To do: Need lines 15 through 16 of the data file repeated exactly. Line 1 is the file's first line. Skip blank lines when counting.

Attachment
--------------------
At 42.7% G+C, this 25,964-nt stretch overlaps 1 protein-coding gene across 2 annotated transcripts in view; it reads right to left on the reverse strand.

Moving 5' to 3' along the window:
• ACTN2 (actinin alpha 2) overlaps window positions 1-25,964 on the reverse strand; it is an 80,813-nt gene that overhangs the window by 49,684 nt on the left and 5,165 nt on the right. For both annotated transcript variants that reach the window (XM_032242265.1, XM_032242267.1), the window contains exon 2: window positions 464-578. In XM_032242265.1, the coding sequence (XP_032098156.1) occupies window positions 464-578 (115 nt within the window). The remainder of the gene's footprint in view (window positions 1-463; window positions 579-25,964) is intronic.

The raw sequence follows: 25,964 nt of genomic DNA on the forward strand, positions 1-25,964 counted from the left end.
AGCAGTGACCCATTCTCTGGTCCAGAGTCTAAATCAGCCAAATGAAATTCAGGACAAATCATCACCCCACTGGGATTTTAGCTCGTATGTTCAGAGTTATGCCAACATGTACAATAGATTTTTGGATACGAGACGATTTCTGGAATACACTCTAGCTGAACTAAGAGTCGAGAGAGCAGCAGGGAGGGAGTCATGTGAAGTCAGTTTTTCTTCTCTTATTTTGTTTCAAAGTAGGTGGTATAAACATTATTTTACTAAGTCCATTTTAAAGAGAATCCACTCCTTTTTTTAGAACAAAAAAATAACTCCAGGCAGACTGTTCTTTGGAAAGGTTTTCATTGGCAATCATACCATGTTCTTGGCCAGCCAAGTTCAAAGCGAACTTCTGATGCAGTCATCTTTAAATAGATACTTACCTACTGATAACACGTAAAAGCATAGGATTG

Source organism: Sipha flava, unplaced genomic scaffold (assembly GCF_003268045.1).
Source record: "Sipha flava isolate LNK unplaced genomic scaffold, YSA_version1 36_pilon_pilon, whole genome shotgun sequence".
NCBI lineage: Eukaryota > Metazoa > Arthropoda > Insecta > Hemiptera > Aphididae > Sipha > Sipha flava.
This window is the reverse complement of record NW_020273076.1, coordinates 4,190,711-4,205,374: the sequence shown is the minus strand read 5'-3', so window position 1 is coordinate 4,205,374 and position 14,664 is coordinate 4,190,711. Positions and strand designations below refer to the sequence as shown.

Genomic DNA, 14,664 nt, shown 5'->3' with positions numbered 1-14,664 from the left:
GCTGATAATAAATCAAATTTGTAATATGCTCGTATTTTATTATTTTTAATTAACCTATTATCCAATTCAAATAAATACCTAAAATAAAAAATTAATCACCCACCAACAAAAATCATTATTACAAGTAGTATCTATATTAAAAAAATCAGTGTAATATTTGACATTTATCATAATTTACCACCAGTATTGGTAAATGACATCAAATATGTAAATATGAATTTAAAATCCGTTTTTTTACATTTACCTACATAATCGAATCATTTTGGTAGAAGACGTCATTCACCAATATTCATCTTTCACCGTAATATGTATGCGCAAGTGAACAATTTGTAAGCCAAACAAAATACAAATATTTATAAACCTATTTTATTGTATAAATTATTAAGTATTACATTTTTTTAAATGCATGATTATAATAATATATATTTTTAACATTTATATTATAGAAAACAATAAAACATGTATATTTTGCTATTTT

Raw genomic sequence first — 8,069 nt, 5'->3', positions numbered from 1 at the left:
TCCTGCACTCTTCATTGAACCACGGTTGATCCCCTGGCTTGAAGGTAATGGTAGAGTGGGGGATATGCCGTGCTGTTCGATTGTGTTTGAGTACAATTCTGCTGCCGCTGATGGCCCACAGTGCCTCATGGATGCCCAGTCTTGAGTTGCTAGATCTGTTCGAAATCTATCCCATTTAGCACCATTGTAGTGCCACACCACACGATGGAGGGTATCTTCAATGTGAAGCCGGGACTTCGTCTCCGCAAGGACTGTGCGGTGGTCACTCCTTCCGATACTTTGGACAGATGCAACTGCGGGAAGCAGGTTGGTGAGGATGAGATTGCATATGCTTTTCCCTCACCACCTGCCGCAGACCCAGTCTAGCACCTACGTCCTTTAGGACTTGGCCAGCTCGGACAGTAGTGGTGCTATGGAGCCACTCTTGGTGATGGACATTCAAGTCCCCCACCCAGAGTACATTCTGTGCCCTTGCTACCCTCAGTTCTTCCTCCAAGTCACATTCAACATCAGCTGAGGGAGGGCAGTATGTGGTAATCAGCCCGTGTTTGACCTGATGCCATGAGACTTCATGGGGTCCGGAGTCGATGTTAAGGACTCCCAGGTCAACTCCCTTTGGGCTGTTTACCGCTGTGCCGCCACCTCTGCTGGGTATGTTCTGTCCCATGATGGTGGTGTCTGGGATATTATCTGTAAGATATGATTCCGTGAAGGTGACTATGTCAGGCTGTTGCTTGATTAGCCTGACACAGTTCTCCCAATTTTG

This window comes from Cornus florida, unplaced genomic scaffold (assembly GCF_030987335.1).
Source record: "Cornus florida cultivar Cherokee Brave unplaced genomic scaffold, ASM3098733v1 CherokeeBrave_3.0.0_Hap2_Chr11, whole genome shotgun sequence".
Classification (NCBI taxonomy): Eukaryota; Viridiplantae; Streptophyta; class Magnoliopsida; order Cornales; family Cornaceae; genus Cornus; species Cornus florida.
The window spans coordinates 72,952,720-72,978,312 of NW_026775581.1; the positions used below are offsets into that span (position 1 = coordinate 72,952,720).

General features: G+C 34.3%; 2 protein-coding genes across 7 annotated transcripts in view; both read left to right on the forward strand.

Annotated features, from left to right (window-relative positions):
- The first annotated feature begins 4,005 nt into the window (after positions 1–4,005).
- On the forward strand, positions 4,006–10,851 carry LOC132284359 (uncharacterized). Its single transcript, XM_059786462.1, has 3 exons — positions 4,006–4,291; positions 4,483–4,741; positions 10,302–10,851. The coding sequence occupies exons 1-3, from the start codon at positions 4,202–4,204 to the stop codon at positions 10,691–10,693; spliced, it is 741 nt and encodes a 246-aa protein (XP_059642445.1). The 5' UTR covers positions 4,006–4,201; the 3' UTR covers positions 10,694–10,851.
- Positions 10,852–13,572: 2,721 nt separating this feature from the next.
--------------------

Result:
Source record: "Cornus florida cultivar Cherokee Brave unplaced genomic scaffold, ASM3098733v1 CherokeeBrave_3.0.0_Hap2_Chr11, whole genome shotgun sequence".
Classification (NCBI taxonomy): Eukaryota; Viridiplantae; Streptophyta; class Magnoliopsida; order Cornales; family Cornaceae; genus Cornus; species Cornus florida.